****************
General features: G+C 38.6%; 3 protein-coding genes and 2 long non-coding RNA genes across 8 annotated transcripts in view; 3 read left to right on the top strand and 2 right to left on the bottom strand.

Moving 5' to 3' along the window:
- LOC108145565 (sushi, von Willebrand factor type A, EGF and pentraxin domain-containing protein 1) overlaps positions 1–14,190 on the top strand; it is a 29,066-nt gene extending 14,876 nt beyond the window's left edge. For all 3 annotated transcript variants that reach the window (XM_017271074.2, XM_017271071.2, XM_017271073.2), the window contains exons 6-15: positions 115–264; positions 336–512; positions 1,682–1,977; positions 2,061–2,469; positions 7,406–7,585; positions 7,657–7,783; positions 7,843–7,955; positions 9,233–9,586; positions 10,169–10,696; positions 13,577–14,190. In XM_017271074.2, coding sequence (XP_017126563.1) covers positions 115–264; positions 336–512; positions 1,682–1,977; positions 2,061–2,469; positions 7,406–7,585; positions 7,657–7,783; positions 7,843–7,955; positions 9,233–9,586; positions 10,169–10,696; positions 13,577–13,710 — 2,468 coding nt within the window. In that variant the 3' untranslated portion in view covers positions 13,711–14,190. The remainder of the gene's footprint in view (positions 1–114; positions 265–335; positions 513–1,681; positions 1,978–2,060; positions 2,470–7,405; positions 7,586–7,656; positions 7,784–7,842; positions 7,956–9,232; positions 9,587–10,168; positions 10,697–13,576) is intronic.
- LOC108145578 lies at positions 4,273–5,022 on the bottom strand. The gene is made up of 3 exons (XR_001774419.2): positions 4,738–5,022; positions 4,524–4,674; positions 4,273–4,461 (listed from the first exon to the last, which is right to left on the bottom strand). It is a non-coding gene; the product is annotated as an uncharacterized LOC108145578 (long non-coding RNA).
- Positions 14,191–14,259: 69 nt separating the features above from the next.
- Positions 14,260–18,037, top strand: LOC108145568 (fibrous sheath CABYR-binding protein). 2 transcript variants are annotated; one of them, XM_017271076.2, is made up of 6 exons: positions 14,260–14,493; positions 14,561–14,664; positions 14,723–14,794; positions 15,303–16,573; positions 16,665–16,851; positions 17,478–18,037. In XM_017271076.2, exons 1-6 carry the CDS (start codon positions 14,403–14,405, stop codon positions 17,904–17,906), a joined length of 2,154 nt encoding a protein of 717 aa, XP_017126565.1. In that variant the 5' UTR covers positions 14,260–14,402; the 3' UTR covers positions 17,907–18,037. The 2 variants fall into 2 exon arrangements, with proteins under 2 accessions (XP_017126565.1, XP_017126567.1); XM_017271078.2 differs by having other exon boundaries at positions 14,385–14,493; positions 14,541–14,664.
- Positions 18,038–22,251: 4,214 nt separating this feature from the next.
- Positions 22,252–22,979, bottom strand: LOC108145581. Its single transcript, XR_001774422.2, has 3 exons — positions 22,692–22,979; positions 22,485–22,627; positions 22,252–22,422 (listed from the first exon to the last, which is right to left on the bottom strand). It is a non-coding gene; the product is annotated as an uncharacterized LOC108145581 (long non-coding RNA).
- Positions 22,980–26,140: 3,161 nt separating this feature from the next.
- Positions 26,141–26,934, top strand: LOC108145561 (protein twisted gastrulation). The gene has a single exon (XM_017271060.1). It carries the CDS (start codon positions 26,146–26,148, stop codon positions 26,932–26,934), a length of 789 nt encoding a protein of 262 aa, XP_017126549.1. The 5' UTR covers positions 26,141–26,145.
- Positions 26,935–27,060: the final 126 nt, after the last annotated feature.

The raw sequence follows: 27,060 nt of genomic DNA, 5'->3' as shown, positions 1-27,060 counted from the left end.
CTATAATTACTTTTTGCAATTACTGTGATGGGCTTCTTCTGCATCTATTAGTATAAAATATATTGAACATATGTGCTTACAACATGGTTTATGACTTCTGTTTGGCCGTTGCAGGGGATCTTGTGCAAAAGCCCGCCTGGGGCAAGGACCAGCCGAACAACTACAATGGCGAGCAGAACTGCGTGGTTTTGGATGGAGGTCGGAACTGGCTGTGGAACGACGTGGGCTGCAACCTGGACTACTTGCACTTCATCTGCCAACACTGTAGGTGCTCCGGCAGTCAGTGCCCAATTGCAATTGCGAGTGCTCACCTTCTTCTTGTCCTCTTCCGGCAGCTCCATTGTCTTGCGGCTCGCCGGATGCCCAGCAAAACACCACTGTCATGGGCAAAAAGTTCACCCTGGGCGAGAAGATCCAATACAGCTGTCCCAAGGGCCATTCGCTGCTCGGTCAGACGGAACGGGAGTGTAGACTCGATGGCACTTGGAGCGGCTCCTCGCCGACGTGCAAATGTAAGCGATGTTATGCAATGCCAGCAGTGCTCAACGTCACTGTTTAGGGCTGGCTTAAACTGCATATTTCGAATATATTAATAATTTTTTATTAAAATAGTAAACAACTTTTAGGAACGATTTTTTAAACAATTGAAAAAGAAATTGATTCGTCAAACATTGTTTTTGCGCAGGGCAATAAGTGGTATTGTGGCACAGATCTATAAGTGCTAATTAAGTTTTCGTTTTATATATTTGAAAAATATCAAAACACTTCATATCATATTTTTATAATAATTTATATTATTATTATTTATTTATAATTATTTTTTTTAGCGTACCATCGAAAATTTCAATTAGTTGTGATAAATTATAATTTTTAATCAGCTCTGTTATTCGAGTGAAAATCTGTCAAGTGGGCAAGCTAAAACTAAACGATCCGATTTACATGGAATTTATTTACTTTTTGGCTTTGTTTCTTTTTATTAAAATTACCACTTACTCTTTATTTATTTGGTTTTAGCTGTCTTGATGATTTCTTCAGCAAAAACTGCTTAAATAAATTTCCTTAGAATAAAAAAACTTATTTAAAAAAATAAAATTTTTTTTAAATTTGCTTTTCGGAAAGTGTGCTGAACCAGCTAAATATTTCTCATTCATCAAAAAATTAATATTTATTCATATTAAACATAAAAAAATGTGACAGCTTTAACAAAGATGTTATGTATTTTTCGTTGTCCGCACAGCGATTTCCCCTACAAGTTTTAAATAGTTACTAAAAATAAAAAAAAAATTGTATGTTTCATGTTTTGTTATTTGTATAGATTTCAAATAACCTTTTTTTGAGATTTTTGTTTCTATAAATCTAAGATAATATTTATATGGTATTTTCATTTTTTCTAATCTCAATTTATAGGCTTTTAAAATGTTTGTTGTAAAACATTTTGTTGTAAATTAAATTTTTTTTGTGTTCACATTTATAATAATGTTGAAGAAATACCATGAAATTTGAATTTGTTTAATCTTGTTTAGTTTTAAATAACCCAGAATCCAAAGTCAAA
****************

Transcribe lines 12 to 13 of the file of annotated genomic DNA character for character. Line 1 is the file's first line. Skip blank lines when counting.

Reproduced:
The raw sequence follows: 27,060 nt of genomic DNA, 5'->3' as shown, positions 1-27,060 counted from the left end.
CTATAATTACTTTTTGCAATTACTGTGATGGGCTTCTTCTGCATCTATTAGTATAAAATATATTGAACATATGTGCTTACAACATGGTTTATGACTTCTGTTTGGCCGTTGCAGGGGATCTTGTGCAAAAGCCCGCCTGGGGCAAGGACCAGCCGAACAACTACAATGGCGAGCAGAACTGCGTGGTTTTGGATGGAGGTCGGAACTGGCTGTGGAACGACGTGGGCTGCAACCTGGACTACTTGCACTTCATCTGCCAACACTGTAGGTGCTCCGGCAGTCAGTGCCCAATTGCAATTGCGAGTGCTCACCTTCTTCTTGTCCTCTTCCGGCAGCTCCATTGTCTTGCGGCTCGCCGGATGCCCAGCAAAACACCACTGTCATGGGCAAAAAGTTCACCCTGGGCGAGAAGATCCAATACAGCTGTCCCAAGGGCCATTCGCTGCTCGGTCAGACGGAACGGGAGTGTAGACTCGATGGCACTTGGAGCGGCTCCTCGCCGACGTGCAAATGTAAGCGATGTTATGCAATGCCAGCAGTGCTCAACGTCACTGTTTAGGGCTGGCTTAAACTGCATATTTCGAATATATTAATAATTTTTTATTAAAATAGTAAACAACTTTTAGGAACGATTTTTTAAACAATTGAAAAAGAAATTGATTCGTCAAACATTGTTTTTGCGCAGGGCAATAAGTGGTATTGTGGCACAGATCTATAAGTGCTAATTAAGTTTTCGTTTTATATATTTGAAAAATATCAAAACACTTCATATCATATTTTTATAATAATTTATATTATTATTATTTATTTATAATTATTTTTTTTAGCGTACCATCGAAAATTTCAATTAGTTGTGATAAATTATAATTTTTAATCAGCTCTGTTATTCGAGTGAAAATCTGTCAAGTGGGCAAGCTAAAACTAAACGATCCGATTTACATGGAATTTATTTACTTTTTGGCTTTGTTTCTTTTTATTAAAATTACCACTTACTCTTTATTTATTTGGTTTTAGCTGTCTTGATGATTTCTTCAGCAAAAACTGCTTAAATAAATTTCCTTAGAATAAAAAAACTTATTTAAAAAAATAAAATTTTTTTTAAATTTGCTTTTCGGAAAGTGTGCTGAACCAGCTAAATATTTCTCATTCATCAAAAAATTAATATTTATTCATATTAAACATAAAAAAATGTGACAGCTTTAACAAAGATGTTATGTATTTTTCGTTGTCCGCACAGCGATTTCCCCTACAAGTTTTAAATAGTTACTAAAAATAAAAAAAAAATTGTATGTTTCATGTTTTGTTATTTGTATAGATTTCAAATAACCTTTTTTTGAGATTTTTGTTTCTATAAATCTAAGATAATATTTATATGGTATTTTCATTTTTTCTAATCTCAATTTATAGGCTTTTAAAATGTTTGTTGTAAAACATTTTGTTGTAAATTAAATTTTTTTTGTGTTCACATTTATAATAATGTTGAAGAAATACCATGAAATTTGAATTTGTTTAATCTTGTTTAGTTTTAAATAACCCAGAATCCAAAGTCAAA